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RF sensors and software specifically designed to locate cell phones, smart watches, laptops, and other RF-emitting devices such as visitor badges and asset tags can be used to detect and position the devices.
Fremont, CA: Users can see the unseen with radio frequency (RF) detection solutions. A wireless device positioning system can, for instance, bring visibility into the location of devices, people, and assets within a building, providing indoor intelligence that can not only increase security but also offer valuable benefits to help agencies achieve their health and safety objectives.
Indoor intelligence technologies encompass a diverse set of interconnected systems that make buildings smarter and provide valuable insights that can be used to address operational and security requirements. It all begins with knowing where people and assets are and putting them on a detailed, dynamic digital map of the agency's facilities. RF sensors and software specifically designed to locate cell phones, smart watches, laptops, and other RF-emitting devices such as visitor badges and asset tags can be used to detect and position the devices. The possibilities are nearly limitless from there, as services and specific applications can be layered on top.
Here are two of the most popular security-related applications for indoor intelligence:
Response: When an incident occurs, the indoor intelligence provided by RF detection solutions can assist agencies in communicating relevant information to security personnel, first responders, and others who are in need. It can provide answers to questions about the location and movement of employees and visitors, as well as whether everyone has exited the building.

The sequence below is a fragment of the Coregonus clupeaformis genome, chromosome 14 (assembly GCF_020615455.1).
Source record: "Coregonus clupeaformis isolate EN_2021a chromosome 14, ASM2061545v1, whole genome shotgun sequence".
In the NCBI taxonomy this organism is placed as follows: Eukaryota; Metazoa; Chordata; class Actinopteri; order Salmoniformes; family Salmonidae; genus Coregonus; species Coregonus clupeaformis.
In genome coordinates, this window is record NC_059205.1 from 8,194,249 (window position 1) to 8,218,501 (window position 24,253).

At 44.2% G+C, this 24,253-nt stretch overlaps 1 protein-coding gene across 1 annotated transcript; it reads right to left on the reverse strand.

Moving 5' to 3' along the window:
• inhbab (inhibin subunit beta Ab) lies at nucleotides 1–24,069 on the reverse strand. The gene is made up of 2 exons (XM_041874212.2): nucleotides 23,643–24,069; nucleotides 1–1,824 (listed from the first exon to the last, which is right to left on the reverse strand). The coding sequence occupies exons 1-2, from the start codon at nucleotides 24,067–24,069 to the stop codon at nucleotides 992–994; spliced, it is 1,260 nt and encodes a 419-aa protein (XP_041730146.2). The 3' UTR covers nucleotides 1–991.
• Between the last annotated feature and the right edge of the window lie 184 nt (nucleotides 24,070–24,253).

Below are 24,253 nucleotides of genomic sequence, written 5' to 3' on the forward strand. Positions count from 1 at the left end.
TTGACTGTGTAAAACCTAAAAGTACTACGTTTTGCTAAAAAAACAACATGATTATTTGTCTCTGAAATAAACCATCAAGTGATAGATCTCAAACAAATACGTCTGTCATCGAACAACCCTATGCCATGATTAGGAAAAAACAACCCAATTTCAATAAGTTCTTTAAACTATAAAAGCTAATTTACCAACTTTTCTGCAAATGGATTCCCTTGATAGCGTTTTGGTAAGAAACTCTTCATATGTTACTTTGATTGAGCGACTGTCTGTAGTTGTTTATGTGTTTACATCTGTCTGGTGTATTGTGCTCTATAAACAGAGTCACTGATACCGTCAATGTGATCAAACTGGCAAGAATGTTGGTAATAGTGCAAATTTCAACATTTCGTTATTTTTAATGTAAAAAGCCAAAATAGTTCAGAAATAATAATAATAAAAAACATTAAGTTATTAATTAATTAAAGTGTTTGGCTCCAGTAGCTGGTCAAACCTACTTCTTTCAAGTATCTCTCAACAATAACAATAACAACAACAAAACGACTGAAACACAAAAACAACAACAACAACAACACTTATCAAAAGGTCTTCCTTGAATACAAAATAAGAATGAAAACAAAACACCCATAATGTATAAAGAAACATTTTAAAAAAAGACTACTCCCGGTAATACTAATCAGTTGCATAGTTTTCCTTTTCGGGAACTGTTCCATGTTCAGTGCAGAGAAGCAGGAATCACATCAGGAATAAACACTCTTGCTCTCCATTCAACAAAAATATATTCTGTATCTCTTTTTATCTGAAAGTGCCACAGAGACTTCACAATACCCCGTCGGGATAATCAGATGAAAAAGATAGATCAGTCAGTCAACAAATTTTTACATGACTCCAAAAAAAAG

Investigation: RF detection can be used as a forensic tool to aid in the investigation of a variety of incidents, ranging from wireless intrusion to assault. To review what wireless devices were in a specific area at a given time, security operators can use a DVR-like playback function. Another extremely effective application combines RF detection with security video. This sensor fusion correlates the presence of RF devices to individual security video frames, allowing security departments to address some of the difficult and persistent challenges associated with traditional video surveillance. This RF-enabled video analytics solution, for instance, can assist in identifying suspects even if their faces are obscured, they are in low- or no-light conditions, or they roam the building where cameras are not present. It also enables officials to search large video archives as well as quickly jump to relevant frames in recorded video, tracking people of interest across cameras and even off-camera to gather evidence. Security teams can also create a watch list of potential bad actors and be notified if they return to the agency's premises.
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